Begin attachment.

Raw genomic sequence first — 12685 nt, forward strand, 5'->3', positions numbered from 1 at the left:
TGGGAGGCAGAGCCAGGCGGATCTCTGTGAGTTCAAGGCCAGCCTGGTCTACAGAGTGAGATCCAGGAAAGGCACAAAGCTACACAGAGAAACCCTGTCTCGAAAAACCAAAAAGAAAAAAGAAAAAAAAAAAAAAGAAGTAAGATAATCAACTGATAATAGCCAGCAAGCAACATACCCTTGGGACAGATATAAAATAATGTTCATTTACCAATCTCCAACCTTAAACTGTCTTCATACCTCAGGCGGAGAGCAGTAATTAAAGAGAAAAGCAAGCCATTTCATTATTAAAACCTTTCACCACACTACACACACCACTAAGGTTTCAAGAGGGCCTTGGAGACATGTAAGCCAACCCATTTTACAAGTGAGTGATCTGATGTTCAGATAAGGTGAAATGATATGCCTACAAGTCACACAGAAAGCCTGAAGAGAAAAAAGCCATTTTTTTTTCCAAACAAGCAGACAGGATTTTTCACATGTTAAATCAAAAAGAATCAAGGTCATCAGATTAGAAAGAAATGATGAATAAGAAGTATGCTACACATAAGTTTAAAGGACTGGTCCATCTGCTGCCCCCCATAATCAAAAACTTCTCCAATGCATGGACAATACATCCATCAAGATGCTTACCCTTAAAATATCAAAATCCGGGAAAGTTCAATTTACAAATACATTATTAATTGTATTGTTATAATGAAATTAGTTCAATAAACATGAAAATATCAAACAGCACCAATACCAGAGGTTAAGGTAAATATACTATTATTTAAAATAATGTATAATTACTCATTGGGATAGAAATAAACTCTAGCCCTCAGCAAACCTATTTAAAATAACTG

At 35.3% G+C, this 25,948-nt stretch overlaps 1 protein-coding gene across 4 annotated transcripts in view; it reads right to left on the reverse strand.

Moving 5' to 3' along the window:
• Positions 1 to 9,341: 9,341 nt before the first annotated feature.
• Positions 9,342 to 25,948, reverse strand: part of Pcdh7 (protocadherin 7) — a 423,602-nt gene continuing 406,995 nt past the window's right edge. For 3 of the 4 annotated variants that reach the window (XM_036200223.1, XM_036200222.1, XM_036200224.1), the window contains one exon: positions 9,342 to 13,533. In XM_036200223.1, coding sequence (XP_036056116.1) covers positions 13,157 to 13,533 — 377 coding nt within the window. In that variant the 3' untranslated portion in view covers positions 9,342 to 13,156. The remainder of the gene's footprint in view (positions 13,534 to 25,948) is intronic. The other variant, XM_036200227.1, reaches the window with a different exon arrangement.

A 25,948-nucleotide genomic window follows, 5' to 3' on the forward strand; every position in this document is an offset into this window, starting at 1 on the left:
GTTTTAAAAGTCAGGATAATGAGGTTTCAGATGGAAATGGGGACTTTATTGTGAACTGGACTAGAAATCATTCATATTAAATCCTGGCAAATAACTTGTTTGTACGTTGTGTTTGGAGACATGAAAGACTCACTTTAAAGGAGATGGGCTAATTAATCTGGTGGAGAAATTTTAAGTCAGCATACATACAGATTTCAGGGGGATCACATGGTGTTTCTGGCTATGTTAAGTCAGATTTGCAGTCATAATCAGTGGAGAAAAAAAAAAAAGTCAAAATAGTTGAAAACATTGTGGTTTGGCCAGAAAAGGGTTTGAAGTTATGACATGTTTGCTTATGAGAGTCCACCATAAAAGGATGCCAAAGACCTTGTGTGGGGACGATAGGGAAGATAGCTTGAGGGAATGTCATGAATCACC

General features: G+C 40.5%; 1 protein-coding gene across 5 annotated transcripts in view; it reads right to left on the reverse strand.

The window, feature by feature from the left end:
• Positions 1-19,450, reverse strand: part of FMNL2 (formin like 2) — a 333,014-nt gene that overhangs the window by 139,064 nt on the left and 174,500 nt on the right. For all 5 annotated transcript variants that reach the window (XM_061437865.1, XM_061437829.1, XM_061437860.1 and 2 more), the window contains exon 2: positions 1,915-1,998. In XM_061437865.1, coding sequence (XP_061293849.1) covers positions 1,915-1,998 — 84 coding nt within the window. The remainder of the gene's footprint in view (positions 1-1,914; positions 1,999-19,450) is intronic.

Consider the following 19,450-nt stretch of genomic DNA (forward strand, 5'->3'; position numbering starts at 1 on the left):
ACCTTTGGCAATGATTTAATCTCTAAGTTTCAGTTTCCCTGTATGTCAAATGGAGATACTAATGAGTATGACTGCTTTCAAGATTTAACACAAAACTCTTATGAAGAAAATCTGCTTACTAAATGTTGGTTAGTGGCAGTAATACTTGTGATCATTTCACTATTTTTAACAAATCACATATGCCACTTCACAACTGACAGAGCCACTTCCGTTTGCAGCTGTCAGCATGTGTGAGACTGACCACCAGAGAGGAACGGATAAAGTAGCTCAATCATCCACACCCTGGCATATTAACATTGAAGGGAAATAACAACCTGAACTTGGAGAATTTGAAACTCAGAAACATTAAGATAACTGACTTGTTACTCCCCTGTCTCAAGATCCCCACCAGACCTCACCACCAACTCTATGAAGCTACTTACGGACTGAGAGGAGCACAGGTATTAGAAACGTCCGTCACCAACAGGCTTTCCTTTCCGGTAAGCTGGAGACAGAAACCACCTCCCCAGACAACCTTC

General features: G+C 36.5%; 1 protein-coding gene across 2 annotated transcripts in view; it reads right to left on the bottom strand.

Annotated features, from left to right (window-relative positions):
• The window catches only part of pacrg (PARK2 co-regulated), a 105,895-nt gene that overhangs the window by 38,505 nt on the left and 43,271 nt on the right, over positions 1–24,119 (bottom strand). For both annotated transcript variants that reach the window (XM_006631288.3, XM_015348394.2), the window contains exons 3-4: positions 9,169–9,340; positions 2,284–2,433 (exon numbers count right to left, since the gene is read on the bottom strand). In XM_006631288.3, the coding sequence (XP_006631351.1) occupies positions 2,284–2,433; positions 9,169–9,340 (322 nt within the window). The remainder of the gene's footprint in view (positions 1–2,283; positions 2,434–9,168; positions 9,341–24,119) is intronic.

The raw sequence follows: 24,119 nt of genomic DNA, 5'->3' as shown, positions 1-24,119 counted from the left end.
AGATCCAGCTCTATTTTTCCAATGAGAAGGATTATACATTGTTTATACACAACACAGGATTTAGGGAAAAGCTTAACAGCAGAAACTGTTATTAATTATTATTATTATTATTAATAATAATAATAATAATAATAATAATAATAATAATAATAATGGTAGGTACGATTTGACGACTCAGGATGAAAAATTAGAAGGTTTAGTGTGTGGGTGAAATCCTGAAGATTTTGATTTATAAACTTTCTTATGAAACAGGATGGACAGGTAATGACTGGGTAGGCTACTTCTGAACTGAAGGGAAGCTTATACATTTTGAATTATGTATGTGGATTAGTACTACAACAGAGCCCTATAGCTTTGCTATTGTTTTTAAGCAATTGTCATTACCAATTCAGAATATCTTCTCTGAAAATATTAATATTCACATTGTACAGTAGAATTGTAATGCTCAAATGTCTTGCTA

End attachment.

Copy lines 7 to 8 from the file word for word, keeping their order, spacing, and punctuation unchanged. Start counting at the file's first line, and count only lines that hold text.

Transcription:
A 25,948-nucleotide genomic window follows, 5' to 3' on the forward strand; every position in this document is an offset into this window, starting at 1 on the left:
GTTTTAAAAGTCAGGATAATGAGGTTTCAGATGGAAATGGGGACTTTATTGTGAACTGGACTAGAAATCATTCATATTAAATCCTGGCAAATAACTTGTTTGTACGTTGTGTTTGGAGACATGAAAGACTCACTTTAAAGGAGATGGGCTAATTAATCTGGTGGAGAAATTTTAAGTCAGCATACATACAGATTTCAGGGGGATCACATGGTGTTTCTGGCTATGTTAAGTCAGATTTGCAGTCATAATCAGTGGAGAAAAAAAAAAAAGTCAAAATAGTTGAAAACATTGTGGTTTGGCCAGAAAAGGGTTTGAAGTTATGACATGTTTGCTTATGAGAGTCCACCATAAAAGGATGCCAAAGACCTTGTGTGGGGACGATAGGGAAGATAGCTTGAGGGAATGTCATGAATCACC